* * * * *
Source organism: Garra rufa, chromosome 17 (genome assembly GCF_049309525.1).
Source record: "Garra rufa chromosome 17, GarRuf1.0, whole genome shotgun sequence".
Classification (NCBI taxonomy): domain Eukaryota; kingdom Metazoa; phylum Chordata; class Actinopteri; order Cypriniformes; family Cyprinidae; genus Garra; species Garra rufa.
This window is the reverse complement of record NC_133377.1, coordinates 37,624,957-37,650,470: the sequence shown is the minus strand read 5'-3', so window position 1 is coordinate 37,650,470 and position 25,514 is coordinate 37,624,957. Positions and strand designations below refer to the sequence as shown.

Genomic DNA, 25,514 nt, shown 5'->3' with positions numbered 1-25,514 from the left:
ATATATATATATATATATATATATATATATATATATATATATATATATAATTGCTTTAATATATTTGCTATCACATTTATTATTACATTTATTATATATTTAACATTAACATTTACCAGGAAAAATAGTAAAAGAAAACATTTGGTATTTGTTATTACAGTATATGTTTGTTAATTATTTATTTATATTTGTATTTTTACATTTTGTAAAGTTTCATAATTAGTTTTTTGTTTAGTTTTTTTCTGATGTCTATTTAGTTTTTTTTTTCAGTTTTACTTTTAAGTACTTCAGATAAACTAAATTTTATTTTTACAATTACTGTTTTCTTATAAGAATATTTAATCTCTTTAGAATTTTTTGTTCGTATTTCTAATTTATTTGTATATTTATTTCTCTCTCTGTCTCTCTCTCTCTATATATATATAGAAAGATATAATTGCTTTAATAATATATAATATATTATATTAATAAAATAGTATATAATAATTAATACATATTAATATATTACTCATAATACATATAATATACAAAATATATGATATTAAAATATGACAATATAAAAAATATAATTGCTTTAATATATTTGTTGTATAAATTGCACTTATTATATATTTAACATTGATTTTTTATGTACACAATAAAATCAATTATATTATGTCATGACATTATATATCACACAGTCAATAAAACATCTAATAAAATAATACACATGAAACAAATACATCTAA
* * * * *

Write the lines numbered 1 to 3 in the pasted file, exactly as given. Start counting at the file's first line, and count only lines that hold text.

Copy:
Source organism: Garra rufa, chromosome 17 (genome assembly GCF_049309525.1).
Source record: "Garra rufa chromosome 17, GarRuf1.0, whole genome shotgun sequence".
Classification (NCBI taxonomy): domain Eukaryota; kingdom Metazoa; phylum Chordata; class Actinopteri; order Cypriniformes; family Cyprinidae; genus Garra; species Garra rufa.